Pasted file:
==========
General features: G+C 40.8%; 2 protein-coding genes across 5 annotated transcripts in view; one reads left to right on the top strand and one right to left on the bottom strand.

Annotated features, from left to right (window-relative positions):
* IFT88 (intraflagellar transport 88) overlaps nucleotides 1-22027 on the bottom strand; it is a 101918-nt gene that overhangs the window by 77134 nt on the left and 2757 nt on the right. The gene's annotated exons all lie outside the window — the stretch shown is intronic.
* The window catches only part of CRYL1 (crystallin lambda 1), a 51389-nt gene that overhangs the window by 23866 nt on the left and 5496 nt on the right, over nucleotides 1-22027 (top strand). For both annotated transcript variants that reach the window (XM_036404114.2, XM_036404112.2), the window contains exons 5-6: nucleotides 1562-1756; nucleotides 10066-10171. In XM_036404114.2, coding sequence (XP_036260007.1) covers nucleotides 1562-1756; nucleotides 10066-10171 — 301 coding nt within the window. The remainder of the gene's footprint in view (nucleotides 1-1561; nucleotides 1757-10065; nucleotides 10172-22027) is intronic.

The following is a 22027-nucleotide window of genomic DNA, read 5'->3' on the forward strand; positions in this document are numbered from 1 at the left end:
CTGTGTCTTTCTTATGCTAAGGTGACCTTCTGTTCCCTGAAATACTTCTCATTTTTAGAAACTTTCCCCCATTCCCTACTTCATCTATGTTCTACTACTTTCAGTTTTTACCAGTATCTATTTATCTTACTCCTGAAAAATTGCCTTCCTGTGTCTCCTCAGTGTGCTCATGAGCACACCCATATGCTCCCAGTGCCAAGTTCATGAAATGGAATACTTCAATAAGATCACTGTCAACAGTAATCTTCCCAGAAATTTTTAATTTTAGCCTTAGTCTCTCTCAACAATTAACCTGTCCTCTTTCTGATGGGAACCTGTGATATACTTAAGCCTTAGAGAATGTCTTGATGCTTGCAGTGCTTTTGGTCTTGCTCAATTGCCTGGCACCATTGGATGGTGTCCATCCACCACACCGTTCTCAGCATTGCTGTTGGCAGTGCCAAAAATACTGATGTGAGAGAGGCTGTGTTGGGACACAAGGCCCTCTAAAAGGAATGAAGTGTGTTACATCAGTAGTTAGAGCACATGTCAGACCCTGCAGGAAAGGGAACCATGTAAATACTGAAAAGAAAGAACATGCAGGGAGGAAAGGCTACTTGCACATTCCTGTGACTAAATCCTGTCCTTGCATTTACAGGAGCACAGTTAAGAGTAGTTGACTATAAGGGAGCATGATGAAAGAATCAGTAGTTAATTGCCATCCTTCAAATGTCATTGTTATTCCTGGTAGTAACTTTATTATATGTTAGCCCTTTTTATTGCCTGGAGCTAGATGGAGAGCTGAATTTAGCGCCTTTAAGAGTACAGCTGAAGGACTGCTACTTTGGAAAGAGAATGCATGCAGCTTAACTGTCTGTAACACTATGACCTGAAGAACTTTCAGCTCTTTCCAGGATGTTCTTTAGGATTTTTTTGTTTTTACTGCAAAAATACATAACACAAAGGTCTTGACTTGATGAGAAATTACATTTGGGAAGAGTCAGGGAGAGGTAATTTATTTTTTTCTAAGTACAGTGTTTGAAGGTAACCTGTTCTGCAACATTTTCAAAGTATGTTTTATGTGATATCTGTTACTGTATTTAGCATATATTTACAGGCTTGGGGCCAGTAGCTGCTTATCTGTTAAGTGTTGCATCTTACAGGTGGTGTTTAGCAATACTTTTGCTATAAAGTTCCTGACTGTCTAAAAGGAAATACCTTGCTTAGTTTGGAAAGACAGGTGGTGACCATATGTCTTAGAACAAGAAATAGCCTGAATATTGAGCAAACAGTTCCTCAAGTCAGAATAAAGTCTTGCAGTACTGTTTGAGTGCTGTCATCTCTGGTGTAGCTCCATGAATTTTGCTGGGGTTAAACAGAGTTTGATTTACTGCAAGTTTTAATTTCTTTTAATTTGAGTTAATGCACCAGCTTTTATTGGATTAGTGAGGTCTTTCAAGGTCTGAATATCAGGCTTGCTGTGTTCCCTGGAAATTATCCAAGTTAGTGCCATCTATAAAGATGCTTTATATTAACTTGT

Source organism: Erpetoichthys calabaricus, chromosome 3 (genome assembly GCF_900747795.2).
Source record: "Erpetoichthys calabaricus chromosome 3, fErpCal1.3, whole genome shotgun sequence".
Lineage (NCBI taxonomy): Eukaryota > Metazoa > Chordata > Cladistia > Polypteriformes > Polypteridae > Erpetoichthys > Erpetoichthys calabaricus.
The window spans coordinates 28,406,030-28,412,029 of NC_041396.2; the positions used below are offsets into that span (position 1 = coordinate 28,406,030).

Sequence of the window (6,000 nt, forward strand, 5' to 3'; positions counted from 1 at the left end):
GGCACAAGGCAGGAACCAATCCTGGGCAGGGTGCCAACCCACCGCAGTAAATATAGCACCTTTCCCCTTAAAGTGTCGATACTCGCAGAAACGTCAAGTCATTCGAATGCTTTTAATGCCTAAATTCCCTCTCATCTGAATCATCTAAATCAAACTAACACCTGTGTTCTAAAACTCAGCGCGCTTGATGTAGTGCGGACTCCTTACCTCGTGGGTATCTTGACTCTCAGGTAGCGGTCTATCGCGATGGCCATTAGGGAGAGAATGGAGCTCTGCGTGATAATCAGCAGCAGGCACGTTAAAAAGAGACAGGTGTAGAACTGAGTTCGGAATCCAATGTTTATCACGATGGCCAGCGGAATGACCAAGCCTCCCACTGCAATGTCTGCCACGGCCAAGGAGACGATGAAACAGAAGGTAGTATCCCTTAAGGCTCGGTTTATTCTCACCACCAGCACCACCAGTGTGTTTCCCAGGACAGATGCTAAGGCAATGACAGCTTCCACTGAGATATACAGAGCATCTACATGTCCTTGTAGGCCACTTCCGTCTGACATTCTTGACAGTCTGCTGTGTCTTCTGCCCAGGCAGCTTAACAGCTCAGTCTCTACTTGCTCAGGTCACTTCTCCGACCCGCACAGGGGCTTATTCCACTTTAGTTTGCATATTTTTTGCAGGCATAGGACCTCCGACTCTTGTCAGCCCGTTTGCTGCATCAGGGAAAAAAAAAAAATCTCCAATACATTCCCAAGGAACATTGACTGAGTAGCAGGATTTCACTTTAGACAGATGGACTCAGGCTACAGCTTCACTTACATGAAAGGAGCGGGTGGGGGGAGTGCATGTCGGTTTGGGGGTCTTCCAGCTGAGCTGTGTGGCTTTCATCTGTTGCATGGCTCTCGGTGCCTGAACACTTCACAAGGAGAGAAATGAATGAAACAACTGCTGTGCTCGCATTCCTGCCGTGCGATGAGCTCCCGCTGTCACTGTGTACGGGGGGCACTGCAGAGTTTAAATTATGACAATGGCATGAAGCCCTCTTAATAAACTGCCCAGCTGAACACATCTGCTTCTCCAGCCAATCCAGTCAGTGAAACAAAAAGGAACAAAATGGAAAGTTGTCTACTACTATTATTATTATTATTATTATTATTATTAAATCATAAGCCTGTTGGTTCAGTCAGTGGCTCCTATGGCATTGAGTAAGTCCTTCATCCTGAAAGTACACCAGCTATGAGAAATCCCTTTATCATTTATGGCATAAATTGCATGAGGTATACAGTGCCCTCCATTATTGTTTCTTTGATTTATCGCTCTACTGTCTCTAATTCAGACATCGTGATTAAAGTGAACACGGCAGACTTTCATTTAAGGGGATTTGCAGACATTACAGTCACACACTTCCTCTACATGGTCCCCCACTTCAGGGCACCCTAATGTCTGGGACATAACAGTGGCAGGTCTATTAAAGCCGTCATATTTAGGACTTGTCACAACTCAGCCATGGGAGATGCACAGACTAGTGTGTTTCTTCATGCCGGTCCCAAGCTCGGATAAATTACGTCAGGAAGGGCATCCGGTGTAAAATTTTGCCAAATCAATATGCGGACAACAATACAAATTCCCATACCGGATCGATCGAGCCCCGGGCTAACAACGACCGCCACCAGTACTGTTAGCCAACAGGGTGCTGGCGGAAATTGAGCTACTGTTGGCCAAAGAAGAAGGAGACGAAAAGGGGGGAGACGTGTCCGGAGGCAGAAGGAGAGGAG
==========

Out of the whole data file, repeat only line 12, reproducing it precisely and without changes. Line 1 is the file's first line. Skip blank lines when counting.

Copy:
GGCACAAGGCAGGAACCAATCCTGGGCAGGGTGCCAACCCACCGCAGTAAATATAGCACCTTTCCCCTTAAAGTGTCGATACTCGCAGAAACGTCAAGTCATTCGAATGCTTTTAATGCCTAAATTCCCTCTCATCTGAATCATCTAAATCAAACTAACACCTGTGTTCTAAAACTCAGCGCGCTTGATGTAGTGCGGACTCCTTACCTCGTGGGTATCTTGACTCTCAGGTAGCGGTCTATCGCGATGGCCATTAGGGAGAGAATGGAGCTCTGCGTGATAATCAGCAGCAGGCACGTTAAAAAGAGACAGGTGTAGAACTGAGTTCGGAATCCAATGTTTATCACGATGGCCAGCGGAATGACCAAGCCTCCCACTGCAATGTCTGCCACGGCCAAGGAGACGATGAAACAGAAGGTAGTATCCCTTAAGGCTCGGTTTATTCTCACCACCAGCACCACCAGTGTGTTTCCCAGGACAGATGCTAAGGCAATGACAGCTTCCACTGAGATATACAGAGCATCTACATGTCCTTGTAGGCCACTTCCGTCTGACATTCTTGACAGTCTGCTGTGTCTTCTGCCCAGGCAGCTTAACAGCTCAGTCTCTACTTGCTCAGGTCACTTCTCCGACCCGCACAGGGGCTTATTCCACTTTAGTTTGCATATTTTTTGCAGGCATAGGACCTCCGACTCTTGTCAGCCCGTTTGCTGCATCAGGGAAAAAAAAAAAATCTCCAATACATTCCCAAGGAACATTGACTGAGTAGCAGGATTTCACTTTAGACAGATGGACTCAGGCTACAGCTTCACTTACATGAAAGGAGCGGGTGGGGGGAGTGCATGTCGGTTTGGGGGTCTTCCAGCTGAGCTGTGTGGCTTTCATCTGTTGCATGGCTCTCGGTGCCTGAACACTTCACAAGGAGAGAAATGAATGAAACAACTGCTGTGCTCGCATTCCTGCCGTGCGATGAGCTCCCGCTGTCACTGTGTACGGGGGGCACTGCAGAGTTTAAATTATGACAATGGCATGAAGCCCTCTTAATAAACTGCCCAGCTGAACACATCTGCTTCTCCAGCCAATCCAGTCAGTGAAACAAAAAGGAACAAAATGGAAAGTTGTCTACTACTATTATTATTATTATTATTATTATTATTAAATCATAAGCCTGTTGGTTCAGTCAGTGGCTCCTATGGCATTGAGTAAGTCCTTCATCCTGAAAGTACACCAGCTATGAGAAATCCCTTTATCATTTATGGCATAAATTGCATGAGGTATACAGTGCCCTCCATTATTGTTTCTTTGATTTATCGCTCTACTGTCTCTAATTCAGACATCGTGATTAAAGTGAACACGGCAGACTTTCATTTAAGGGGATTTGCAGACATTACAGTCACACACTTCCTCTACATGGTCCCCCACTTCAGGGCACCCTAATGTCTGGGACATAACAGTGGCAGGTCTATTAAAGCCGTCATATTTAGGACTTGTCACAACTCAGCCATGGGAGATGCACAGACTAGTGTGTTTCTTCATGCCGGTCCCAAGCTCGGATAAATTACGTCAGGAAGGGCATCCGGTGTAAAATTTTGCCAAATCAATATGCGGACAACAATACAAATTCCCATACCGGATCGATCGAGCCCCGGGCTAACAACGACCGCCACCAGTACTGTTAGCCAACAGGGTGCTGGCGGAAATTGAGCTACTGTTGGCCAAAGAAGAAGGAGACGAAAAGGGGGGAGACGTGTCCGGAGGCAGAAGGAGAGGAG